Tweaky, an online marketplace where people can have small parts of their website designed, built or fixed for incremental fees, has reached profitability after launching nine months ago.

Seeing that all-important plus symbol appear on the balance sheet is a monumental milestone for any fledgling technology startup, as it proves the initial concept and business model is working.

It means more to Tweaky than most, however, due to a vow of sobriety which the team took upon launching the browser-based service.

“The basic idea was to give us ultimate focus on the task at hand, to remove all distractions and to bind the team together,” Ned Dwyer, founder of Tweaky said.

“In all honesty at the time we thought this was something we could do in less than three months which sounded like a small price to pay for increased focus and mental acuity.”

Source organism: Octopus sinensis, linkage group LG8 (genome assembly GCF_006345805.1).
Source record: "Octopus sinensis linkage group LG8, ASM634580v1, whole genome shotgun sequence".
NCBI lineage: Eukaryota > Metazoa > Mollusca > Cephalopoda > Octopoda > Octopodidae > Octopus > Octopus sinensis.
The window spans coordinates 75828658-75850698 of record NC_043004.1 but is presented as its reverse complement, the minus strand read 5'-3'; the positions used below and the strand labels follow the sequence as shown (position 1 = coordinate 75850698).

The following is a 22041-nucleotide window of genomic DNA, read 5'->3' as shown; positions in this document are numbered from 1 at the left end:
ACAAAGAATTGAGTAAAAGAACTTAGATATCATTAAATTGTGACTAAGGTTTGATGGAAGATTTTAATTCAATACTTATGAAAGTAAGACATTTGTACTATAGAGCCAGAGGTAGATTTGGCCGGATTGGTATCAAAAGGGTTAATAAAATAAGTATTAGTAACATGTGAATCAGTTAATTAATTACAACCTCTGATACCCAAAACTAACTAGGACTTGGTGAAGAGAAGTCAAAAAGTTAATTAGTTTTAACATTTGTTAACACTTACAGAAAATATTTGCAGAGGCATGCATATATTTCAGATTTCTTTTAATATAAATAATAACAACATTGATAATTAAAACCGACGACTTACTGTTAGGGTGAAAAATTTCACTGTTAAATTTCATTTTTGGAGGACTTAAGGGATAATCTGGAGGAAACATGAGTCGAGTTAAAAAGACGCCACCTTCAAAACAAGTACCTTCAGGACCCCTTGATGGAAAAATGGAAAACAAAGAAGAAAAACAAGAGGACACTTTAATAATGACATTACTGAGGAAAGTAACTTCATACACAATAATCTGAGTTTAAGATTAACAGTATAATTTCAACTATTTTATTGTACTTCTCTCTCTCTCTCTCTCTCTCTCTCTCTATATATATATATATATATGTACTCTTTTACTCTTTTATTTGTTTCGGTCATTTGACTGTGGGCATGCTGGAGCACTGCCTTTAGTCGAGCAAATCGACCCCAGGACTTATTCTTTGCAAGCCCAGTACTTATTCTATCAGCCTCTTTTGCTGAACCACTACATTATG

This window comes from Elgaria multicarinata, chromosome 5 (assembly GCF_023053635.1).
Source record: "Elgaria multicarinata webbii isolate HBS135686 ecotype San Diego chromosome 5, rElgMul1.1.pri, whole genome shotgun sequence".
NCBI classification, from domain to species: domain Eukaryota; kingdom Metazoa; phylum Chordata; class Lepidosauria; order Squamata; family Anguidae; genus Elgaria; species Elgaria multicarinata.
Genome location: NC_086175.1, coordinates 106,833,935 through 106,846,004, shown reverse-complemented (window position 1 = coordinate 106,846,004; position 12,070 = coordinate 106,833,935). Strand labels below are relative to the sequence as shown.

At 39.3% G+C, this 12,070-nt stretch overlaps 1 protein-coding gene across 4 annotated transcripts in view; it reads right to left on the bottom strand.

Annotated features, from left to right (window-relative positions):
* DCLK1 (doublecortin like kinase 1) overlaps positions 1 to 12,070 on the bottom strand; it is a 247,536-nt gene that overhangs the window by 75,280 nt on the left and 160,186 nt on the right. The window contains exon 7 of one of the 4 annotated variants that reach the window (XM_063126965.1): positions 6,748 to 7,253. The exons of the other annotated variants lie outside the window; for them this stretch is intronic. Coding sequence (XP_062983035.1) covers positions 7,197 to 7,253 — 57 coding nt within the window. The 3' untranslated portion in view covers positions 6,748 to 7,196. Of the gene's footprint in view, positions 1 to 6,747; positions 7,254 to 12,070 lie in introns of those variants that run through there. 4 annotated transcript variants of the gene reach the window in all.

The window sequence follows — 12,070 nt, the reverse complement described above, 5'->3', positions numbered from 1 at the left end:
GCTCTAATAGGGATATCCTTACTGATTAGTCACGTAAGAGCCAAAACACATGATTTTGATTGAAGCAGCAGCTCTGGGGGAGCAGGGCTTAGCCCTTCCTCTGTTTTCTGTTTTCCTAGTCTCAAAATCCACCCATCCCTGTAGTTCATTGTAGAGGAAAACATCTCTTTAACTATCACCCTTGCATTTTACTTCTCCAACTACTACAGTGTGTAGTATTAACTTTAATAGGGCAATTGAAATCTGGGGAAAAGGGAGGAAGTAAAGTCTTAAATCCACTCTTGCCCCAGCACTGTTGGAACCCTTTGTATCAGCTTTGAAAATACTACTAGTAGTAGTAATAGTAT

Clearly, it took a little longer than three months for the company to find its feet. Tweaky raised $450,000 from the founders of 99designs in July, but that was a finite sum which the team knew wouldn’t last forever.

“Now that we’re profitable our runway is theoretically infinite,” Dwyer told TNW. “This has taken the pressure off from a purely cash flow perspective but the pressure is definitely on for us to grow.”

Since its launch, Tweaky has grown to a team of 10 people and helped 1,500 customers to improve their website, from minor layout adjustments to setting up Google Adwords.

The company says its business is now growing 27 percent on a month-by-month basis – helped no doubt by its public launch in January – although detailed figures haven’t been revealed.

Tweaky admits that it might not stay profitable for very long, however. The plan is to grow the company “as fast as possible”, expanding the team and bolstering its marketing efforts “to take this thing to the next level.”

Let’s just hope they don’t have to take another vow of sobriety when that happens.

Image Credit: Adam Berry/Getty Images